7The Tammys
Egyptian Shumba

"Egyptian Shumba" –People get the impression that girl groups from the 1960s had lush arrangements with soft romantic voices leading the song like a gentle kiss through the car's mono sound system. Hehe…they never heard The Tammys. Riveting synths and screamed vocals lead this maniacal proto-punk song from 1963. This is also kind of a cheat since it was a single, but what the heck. Only a recent Girl Group compilation unearthed this gem for a new audience of 20-some-year-old, male music nerds to get their shumba on.
6Tony McPhee
Two Sides of Tony (T.S.) McPhee

"The Hunt" –Cut to the hunt by skipping immediately to 3:30. I'll quote my pal Cygnatti on his first listen "wtf electronic bangers weren't supposed to exist back then." We've been lied to, because this 1973 song is the birth of rave beat. Once again, a solid gold moment for electronic music was hidden in a gross mesh of blues rock. Okay, admittedly, that's also a first.
5Steve Taylor
I Want to Be a Clone

"I Want to Be a Clone" –Steve Taylor became more infamous later in his career, but he never made it big. That's because, similar to Daniel Amos in the early 80s, he criticized everyone…not something the Christian music industry was too keen on. He was still finding his footing on this EP, but this dramatic, Devo-like title track parodies the church-goer who is more interested in fitting in and following traditions than living true faith. The chorus pretty much sums it up "Be a clone and kiss conviction good night. CLONELINESS is next to godliness, RIGHT?" Sadly, thirty some years later, Christian music is still all about cloneliness.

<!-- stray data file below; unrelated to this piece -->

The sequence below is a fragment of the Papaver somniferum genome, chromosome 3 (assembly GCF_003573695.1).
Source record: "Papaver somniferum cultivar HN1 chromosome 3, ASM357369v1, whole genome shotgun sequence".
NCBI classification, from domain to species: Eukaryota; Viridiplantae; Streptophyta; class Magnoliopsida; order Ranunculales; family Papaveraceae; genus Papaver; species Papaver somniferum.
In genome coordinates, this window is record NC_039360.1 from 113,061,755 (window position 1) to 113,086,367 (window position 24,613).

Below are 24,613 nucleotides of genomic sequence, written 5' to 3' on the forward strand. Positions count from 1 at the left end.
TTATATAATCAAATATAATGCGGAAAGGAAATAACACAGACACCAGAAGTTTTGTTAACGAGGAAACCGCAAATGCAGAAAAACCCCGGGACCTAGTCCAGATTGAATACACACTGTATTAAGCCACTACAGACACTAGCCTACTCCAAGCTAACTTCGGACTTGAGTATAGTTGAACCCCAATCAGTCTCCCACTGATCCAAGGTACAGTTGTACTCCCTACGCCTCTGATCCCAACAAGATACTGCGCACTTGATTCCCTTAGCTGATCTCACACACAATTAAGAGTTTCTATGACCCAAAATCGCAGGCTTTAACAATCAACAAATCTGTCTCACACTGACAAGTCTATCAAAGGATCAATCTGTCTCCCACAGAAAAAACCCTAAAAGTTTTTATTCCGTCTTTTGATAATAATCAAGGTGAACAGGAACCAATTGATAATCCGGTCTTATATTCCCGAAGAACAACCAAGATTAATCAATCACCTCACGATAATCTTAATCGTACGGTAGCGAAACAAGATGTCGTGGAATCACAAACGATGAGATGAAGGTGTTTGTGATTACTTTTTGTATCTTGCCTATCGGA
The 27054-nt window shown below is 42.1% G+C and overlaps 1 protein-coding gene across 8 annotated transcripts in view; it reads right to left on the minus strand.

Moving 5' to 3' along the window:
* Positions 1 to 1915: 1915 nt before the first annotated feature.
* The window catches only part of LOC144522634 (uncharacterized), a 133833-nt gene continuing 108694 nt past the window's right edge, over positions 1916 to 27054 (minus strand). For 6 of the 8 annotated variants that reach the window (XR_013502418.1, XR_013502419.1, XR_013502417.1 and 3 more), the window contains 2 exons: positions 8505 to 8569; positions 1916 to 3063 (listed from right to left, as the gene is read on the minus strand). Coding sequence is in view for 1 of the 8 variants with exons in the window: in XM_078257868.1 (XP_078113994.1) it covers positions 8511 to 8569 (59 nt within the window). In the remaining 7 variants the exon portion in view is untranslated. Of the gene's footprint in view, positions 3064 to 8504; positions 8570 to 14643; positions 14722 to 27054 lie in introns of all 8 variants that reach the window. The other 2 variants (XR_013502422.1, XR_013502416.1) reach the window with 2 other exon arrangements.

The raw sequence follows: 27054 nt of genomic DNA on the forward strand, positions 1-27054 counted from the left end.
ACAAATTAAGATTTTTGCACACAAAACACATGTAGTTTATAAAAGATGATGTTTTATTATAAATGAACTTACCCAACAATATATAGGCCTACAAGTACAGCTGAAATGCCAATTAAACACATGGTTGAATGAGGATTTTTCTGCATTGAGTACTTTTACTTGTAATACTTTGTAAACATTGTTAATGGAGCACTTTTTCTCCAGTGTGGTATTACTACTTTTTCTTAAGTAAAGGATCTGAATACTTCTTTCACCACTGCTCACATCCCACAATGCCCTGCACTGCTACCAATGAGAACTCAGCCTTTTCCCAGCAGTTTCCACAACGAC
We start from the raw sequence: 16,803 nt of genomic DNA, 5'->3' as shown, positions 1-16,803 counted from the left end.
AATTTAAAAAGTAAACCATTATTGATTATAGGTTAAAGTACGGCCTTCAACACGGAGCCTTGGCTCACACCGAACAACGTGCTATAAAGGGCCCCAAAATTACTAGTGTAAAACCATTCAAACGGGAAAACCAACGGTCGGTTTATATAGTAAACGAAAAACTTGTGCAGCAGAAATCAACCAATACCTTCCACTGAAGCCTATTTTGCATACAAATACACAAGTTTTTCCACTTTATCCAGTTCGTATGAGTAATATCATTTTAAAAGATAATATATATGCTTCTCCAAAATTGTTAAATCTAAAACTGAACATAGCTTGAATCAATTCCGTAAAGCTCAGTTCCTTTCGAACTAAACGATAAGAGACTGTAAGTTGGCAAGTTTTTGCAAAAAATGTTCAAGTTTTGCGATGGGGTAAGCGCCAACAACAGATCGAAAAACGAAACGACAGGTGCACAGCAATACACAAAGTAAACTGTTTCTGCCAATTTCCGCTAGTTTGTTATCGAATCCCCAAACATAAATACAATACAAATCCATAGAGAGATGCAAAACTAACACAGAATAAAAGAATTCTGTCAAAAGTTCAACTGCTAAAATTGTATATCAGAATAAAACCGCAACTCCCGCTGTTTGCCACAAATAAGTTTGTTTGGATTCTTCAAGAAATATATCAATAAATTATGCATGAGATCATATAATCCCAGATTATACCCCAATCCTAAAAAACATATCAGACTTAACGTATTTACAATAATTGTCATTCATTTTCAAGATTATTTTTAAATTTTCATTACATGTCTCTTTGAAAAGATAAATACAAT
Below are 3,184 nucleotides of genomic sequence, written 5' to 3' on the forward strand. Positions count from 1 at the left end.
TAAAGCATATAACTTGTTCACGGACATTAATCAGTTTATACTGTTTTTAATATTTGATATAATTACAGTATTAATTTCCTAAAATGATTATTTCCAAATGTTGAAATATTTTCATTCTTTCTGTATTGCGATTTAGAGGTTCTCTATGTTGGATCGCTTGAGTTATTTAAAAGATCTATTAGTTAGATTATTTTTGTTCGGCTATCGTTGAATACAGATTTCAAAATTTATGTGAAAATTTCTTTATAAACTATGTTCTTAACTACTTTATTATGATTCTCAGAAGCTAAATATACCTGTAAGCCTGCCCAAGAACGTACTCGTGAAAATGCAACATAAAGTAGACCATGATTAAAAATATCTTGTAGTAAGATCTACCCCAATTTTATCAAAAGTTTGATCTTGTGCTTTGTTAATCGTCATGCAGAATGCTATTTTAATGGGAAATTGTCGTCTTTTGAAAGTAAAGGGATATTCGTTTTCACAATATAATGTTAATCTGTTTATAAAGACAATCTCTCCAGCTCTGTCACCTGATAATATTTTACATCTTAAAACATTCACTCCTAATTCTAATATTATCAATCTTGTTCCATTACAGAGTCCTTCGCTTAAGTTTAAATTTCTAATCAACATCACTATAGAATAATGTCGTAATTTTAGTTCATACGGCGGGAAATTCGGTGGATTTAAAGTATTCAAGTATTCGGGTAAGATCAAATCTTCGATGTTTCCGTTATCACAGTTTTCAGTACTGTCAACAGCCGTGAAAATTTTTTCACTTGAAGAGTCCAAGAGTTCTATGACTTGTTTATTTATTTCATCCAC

4The Fugs
The Fugs

"Virgin Forest" –I feel a bit guilty putting this one after a classic Christian rock song. This song is about bestiality…mainly for shock effect, but the Fugs aren't the kind of band that make it clear when they are joking or when they are just sharing what's on their perverted little minds. But this is not on here for the lyrics. Most certainly not. This is…without a doubt in my mind…the first avant-garde, psychedelic rock epic. In fact, everything you though Zappa started on his first two albums were done a few months earlier here. The Fugs are often considered a folk band with a proto-punk mentality, but this is a straight up psychedelic journey. Check it now, but not on the loud speaker at work.